Other mandatory statements include: the name or title and telephone number of a person or office to contact for further information or to file a complaint; how to file a complaint with the Secretary of Health and Human Services; and the date on which the notice becomes effective, which cannot be earlier than the date on which the notice is printed or published.
If the health plan, health care provider, or health clearinghouse makes a material change to either its uses or disclosures; the individual’s rights; the health plan’s legal duties; or other privacy practices, the Notice of Privacy Practices must promptly be revised to reflect the change.
A material change may not be put into practice before the effective date of the revised notice. If there is a material revision to the Notice of Privacy Practices, the entity must provide a revised Notice to individuals within 60 days of the material revision.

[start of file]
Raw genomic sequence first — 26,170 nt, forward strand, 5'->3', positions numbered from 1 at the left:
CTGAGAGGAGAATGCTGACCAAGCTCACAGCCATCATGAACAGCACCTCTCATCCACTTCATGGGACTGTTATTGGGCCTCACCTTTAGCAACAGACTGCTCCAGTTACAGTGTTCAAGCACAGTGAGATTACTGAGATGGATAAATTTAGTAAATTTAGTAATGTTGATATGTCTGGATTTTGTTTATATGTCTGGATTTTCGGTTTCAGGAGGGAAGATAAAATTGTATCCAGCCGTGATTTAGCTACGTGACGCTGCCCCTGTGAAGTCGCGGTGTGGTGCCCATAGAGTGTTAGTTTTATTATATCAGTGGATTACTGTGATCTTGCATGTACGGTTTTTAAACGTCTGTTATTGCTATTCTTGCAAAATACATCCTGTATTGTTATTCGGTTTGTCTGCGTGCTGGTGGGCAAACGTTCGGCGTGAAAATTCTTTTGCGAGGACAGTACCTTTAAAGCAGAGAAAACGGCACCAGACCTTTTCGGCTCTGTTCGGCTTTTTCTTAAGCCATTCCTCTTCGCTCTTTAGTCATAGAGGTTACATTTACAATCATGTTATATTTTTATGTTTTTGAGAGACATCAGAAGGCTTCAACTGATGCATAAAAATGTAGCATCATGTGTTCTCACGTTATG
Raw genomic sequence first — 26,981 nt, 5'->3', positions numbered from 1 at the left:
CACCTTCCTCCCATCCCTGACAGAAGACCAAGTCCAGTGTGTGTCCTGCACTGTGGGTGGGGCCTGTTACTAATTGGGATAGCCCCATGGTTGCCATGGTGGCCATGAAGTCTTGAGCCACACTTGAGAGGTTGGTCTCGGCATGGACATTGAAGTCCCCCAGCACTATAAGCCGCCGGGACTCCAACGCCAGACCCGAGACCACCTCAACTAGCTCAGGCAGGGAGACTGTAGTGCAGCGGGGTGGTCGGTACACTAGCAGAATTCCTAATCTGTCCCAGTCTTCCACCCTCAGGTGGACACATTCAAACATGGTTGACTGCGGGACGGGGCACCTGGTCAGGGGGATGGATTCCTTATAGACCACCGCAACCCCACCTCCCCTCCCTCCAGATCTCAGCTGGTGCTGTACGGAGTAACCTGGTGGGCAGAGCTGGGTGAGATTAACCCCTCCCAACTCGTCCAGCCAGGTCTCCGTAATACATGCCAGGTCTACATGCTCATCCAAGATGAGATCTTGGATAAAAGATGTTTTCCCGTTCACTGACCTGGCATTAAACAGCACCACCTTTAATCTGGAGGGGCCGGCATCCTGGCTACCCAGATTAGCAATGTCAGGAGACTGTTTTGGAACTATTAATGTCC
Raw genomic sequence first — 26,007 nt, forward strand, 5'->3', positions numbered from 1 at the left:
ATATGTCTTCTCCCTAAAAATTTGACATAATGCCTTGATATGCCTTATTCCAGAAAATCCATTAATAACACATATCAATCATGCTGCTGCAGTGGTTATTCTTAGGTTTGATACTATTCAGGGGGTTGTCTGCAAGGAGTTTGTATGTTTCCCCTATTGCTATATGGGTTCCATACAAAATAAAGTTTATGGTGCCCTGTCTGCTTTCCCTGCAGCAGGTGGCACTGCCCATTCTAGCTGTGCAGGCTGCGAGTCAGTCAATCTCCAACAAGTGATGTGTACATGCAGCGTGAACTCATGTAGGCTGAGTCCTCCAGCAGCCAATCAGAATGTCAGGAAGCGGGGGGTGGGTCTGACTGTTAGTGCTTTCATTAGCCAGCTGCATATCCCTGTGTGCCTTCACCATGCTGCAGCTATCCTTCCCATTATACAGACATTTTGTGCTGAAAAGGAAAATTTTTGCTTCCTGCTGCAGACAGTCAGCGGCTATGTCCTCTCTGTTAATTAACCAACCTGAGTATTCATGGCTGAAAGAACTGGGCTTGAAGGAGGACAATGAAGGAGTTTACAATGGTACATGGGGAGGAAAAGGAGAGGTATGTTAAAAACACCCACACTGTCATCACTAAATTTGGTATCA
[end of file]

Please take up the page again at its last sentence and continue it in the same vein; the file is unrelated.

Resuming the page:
Sticking to the Plan
A health plan must provide a Notice of Privacy Practice to each new enrollee. The health plan satisfies the notice requirement by providing the Notice to the named insured of a policy. If a health plan has more than one Notice of Privacy Practice, it must provide the Notice that is relevant to the individual or other person who requests the Notice.
A group health plan that provides health benefits only through an insurance contract with a health insurance issuer or HMO and receives or creates health information, summary health information, or information on whether the individual is participating in the group health plan, must maintain a Notice of Privacy Practice and provide the notice to the individual upon request. A group health plan that provides health benefits only through an insurance contract with a health insurance issuer or HMO and does not create or receive health information is not required to maintain or provide a Notice of Privacy Practice. Both of these types of group health plans are exempt from providing notice every three years.